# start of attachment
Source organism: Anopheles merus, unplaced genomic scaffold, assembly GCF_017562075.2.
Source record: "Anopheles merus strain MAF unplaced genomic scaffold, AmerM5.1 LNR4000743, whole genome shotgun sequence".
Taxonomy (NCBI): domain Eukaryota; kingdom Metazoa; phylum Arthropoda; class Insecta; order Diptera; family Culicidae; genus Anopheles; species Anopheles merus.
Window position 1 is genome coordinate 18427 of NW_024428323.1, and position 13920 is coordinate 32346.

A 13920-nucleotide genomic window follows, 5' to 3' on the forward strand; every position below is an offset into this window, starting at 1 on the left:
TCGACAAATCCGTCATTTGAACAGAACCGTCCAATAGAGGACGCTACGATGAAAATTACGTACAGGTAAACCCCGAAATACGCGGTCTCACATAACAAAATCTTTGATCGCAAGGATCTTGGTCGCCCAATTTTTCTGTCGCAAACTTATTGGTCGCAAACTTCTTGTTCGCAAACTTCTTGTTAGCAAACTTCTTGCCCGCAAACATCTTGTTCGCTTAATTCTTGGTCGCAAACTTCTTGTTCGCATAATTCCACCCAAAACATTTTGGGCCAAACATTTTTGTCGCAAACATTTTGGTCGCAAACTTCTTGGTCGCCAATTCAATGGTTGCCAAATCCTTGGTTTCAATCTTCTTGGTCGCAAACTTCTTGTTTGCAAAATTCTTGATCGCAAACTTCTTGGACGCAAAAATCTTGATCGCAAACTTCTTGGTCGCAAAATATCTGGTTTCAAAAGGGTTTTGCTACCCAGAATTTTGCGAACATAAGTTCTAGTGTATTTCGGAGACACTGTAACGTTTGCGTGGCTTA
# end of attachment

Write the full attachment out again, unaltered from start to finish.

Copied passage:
Source organism: Anopheles merus, unplaced genomic scaffold, assembly GCF_017562075.2.
Source record: "Anopheles merus strain MAF unplaced genomic scaffold, AmerM5.1 LNR4000743, whole genome shotgun sequence".
Taxonomy (NCBI): domain Eukaryota; kingdom Metazoa; phylum Arthropoda; class Insecta; order Diptera; family Culicidae; genus Anopheles; species Anopheles merus.
Window position 1 is genome coordinate 18427 of NW_024428323.1, and position 13920 is coordinate 32346.

A 13920-nucleotide genomic window follows, 5' to 3' on the forward strand; every position below is an offset into this window, starting at 1 on the left:
TCGACAAATCCGTCATTTGAACAGAACCGTCCAATAGAGGACGCTACGATGAAAATTACGTACAGGTAAACCCCGAAATACGCGGTCTCACATAACAAAATCTTTGATCGCAAGGATCTTGGTCGCCCAATTTTTCTGTCGCAAACTTATTGGTCGCAAACTTCTTGTTCGCAAACTTCTTGTTAGCAAACTTCTTGCCCGCAAACATCTTGTTCGCTTAATTCTTGGTCGCAAACTTCTTGTTCGCATAATTCCACCCAAAACATTTTGGGCCAAACATTTTTGTCGCAAACATTTTGGTCGCAAACTTCTTGGTCGCCAATTCAATGGTTGCCAAATCCTTGGTTTCAATCTTCTTGGTCGCAAACTTCTTGTTTGCAAAATTCTTGATCGCAAACTTCTTGGACGCAAAAATCTTGATCGCAAACTTCTTGGTCGCAAAATATCTGGTTTCAAAAGGGTTTTGCTACCCAGAATTTTGCGAACATAAGTTCTAGTGTATTTCGGAGACACTGTAACGTTTGCGTGGCTTA